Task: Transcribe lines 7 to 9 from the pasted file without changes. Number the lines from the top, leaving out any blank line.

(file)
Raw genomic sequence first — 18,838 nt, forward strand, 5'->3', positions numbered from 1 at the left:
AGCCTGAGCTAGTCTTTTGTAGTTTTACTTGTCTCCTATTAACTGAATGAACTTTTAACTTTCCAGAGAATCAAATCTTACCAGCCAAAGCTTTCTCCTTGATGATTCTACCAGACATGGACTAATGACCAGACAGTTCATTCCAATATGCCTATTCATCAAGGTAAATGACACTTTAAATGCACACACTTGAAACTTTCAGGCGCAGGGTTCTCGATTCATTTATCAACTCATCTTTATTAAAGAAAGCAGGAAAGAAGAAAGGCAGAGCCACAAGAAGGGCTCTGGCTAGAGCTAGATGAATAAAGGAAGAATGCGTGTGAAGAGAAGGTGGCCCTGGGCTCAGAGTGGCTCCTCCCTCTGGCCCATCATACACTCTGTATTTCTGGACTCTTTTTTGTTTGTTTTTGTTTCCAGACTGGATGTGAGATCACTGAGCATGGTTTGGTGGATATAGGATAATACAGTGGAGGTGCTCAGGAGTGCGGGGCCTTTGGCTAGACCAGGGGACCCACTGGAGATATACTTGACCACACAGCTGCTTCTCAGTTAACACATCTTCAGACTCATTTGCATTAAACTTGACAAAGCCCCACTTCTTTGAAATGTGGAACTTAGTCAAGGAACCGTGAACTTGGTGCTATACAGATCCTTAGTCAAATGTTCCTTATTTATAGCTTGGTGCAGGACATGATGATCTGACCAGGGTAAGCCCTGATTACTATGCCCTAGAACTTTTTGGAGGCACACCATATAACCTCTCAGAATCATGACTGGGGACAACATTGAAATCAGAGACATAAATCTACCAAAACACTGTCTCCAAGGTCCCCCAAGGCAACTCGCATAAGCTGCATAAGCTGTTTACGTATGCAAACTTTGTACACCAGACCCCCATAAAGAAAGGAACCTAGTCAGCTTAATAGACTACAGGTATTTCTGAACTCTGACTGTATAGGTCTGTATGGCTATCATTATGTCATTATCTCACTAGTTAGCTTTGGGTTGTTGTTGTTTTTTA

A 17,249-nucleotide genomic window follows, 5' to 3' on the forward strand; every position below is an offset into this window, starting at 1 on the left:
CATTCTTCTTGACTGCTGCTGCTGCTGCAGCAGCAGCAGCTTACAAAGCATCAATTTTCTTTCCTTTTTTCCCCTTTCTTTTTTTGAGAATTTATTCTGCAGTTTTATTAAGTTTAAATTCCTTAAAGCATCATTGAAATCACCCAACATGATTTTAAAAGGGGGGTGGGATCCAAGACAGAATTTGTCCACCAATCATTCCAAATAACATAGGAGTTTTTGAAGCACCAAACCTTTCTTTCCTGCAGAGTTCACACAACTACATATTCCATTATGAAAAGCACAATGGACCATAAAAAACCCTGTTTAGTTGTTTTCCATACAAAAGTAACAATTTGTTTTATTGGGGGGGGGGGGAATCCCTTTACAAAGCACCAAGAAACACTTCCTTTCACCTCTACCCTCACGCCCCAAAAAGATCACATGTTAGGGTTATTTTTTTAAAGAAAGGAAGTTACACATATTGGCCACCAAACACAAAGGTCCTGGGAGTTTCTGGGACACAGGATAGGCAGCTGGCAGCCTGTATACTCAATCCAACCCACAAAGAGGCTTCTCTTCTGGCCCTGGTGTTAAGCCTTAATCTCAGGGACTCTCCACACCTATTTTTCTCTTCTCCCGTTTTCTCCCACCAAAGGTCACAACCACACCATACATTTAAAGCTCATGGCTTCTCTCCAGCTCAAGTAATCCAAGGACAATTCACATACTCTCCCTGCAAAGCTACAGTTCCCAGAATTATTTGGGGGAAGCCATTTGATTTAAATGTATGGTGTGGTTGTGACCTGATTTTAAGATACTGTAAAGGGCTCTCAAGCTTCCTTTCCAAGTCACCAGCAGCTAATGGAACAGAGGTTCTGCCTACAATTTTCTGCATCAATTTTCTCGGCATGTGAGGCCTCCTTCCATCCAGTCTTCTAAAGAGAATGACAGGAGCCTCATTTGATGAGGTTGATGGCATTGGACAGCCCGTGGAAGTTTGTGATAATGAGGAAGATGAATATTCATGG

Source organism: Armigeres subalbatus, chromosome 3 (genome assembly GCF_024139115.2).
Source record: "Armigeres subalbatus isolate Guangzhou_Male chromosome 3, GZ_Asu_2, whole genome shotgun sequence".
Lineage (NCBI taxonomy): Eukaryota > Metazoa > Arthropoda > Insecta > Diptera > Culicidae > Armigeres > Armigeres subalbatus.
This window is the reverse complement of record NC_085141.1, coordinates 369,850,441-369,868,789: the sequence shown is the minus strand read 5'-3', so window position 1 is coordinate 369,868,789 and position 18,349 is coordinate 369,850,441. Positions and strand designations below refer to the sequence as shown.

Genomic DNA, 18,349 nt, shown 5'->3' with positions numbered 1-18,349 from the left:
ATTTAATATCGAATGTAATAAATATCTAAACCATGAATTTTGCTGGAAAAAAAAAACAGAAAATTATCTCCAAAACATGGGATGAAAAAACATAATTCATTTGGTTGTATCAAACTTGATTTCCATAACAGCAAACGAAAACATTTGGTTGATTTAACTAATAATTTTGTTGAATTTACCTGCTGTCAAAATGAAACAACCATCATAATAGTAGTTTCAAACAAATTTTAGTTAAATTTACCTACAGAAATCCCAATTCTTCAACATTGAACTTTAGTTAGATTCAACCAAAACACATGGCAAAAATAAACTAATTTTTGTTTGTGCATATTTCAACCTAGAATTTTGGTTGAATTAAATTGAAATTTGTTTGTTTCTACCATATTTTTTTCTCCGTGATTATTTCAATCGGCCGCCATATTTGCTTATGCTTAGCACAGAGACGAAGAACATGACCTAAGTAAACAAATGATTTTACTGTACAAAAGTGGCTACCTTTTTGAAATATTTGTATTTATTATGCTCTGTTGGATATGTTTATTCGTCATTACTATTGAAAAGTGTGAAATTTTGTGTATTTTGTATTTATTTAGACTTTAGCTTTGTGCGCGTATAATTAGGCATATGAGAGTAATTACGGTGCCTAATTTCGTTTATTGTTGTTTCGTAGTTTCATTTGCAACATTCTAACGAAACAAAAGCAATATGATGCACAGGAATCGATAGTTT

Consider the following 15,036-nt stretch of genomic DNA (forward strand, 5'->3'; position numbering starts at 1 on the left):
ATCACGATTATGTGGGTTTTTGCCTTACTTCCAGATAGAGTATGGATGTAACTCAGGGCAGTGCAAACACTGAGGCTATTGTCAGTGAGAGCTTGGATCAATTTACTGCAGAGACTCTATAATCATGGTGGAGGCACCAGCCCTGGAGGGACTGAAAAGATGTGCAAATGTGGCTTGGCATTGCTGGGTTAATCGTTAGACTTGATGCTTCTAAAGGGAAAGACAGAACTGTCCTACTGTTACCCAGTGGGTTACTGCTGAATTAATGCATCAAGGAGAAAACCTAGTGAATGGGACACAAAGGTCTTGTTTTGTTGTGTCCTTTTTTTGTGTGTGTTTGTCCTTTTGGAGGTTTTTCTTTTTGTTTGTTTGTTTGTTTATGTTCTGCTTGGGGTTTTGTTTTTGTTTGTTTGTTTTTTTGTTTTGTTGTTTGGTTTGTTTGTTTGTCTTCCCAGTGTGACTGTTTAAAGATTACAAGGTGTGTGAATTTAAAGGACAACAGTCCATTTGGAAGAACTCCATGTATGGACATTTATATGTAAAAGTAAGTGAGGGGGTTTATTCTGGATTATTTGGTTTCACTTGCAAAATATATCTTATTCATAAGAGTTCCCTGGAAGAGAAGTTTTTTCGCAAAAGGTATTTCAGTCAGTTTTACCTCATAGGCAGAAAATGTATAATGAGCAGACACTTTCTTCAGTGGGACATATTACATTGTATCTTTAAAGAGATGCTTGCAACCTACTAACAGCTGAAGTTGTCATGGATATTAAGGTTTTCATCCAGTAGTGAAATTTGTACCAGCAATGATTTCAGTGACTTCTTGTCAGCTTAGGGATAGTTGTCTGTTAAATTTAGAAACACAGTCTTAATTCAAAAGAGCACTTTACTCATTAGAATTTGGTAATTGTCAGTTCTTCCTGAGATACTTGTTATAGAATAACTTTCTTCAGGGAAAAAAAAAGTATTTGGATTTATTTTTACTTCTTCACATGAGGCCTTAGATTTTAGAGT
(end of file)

Lineage (NCBI taxonomy): Eukaryota > Metazoa > Arthropoda > Insecta > Diptera > Culicidae > Armigeres > Armigeres subalbatus.
This window is the reverse complement of record NC_085141.1, coordinates 369,850,441-369,868,789: the sequence shown is the minus strand read 5'-3', so window position 1 is coordinate 369,868,789 and position 18,349 is coordinate 369,850,441. Positions and strand designations below refer to the sequence as shown.

Genomic DNA, 18,349 nt, shown 5'->3' with positions numbered 1-18,349 from the left: